How To Burn Oil Like A Nigerian

I recently got into a debate with a friend about the role played by oil in Nigeria’s historical development up to the present day, and it got me thinking.

I intend to publish a longer, more thoroughly researched piece that’ll include the official data, but I felt the need to fire off this first draft.

First, it requires a certain level of small-mindedness to prop up Abuja and VI and Davido and kitschy Ovation magazine journalism as evidence of supposed development (let alone superiority).

My position is simple. If we didn’t have oil, we would be in worse economic condition than our immediate neighbours — Cameroon, Benin, Togo, Ghana (assuming we’re at all better than them at the moment).

My friend believes oil has actually had a net negative effect on our physical development. I think it’s probably shielded us from the worst of it.

So, straight to the meat of it. We have been exceedingly wasteful, and the current ugly state of our country despite the good fortune of reaping extraordinary oil revenues exposes our mediocrity as a people.

As resources go, oil is the ultimate jackpot — it isn’t called black gold for no reason. The stuff is cheap to extract relative to its value. It’s extremely valuable as the essential stuff that drives the world’s power. When it’s discovered in a country, it’s practically found in humongous quantities.

It is this 'blessing' that has been squandered by Nigeria. How Nigeria looks like this after earning so much is humanity’s greatest mystery.

Back to the premise. Nigeria’s current state isn’t much better than that of her neighbours. We’ve simply done a terrible job of translating all that mineral wealth into well-being for the Nigerian people. Our GDP might tell a slightly different story but a cursory look reveals a dour picture.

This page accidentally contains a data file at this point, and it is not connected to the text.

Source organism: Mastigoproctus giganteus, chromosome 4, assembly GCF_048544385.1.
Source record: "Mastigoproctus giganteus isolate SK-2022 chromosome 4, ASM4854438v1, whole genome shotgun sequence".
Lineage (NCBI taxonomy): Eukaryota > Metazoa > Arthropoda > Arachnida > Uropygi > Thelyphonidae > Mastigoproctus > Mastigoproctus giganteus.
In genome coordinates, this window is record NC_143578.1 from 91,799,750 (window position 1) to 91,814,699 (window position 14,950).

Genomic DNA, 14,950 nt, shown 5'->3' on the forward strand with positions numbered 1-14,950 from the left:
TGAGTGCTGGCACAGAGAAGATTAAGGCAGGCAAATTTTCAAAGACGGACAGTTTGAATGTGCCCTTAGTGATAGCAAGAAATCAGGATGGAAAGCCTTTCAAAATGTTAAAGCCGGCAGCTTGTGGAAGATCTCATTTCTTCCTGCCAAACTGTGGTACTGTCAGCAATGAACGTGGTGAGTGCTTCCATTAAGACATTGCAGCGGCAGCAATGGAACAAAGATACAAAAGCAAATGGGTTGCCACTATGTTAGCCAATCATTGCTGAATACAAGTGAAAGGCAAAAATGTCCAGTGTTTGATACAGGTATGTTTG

Things like physical infrastructure, healthcare, education and housing indices are better indicators of societal development than absolute GDP. It’s the reason why Scandinavian countries top global rankings of development even though they’re not as rich in absolute terms as the US or China. Qatar is the world’s richest country per capita but they rank nowhere near the first ten on major indices.

However, Qatar and other gulf countries, while not the gold standard for development, have demonstrated how oil wealth can change the lives of their people. Doha and Dubai, cities with world class infrastructure today, were hardly more than fishing villages a few decades ago.

What has Nigeria achieved with her oil? Apart from building exactly two middling cities, Lagos and Abuja, not much. Well, we’ve managed to create a government that is really a growing black hole consuming and destroying anything that comes within proximity.

Then there is the Oleku manifestation of that government - a small super-rich class, with which we proceed to press smaller countries with pepper dem gang privilege, notwithstanding the fact that the overwhelming majority of us do not partake of said pepper. So obviously GINI index is a shambles.

Our students flock to Ghana and Benin seeking decent education. Our cities are riddled with slums. Inter-state travel is rally driving. Healthcare is atrocious and life expectancy is abysmal. All of this we’ve been able to achieve with easy oil wealth.

Murphy’s law might well be the first line of the constitution because just about everything that could go wrong, does go wrong.

Yet it’s not the worst that could happen. We could be Congo. Or Somalia. Recent events have shown that one can never underestimate the possibility of sinking lower.

The likely truth is that our propensity for total bedlam has actually been dampened by the trickle of oil money. Our dwindling revenue clearly shows that entropy is hastened, and people more get aggressive, as the resource cushion thins.

In conclusion, a delusion of Nigerian exceptionalism prevents us from properly owning our failure as a nation. The idea that we’re superior to anyone is barking lunacy and quite frankly, shares similar odds with a Dothraki armada.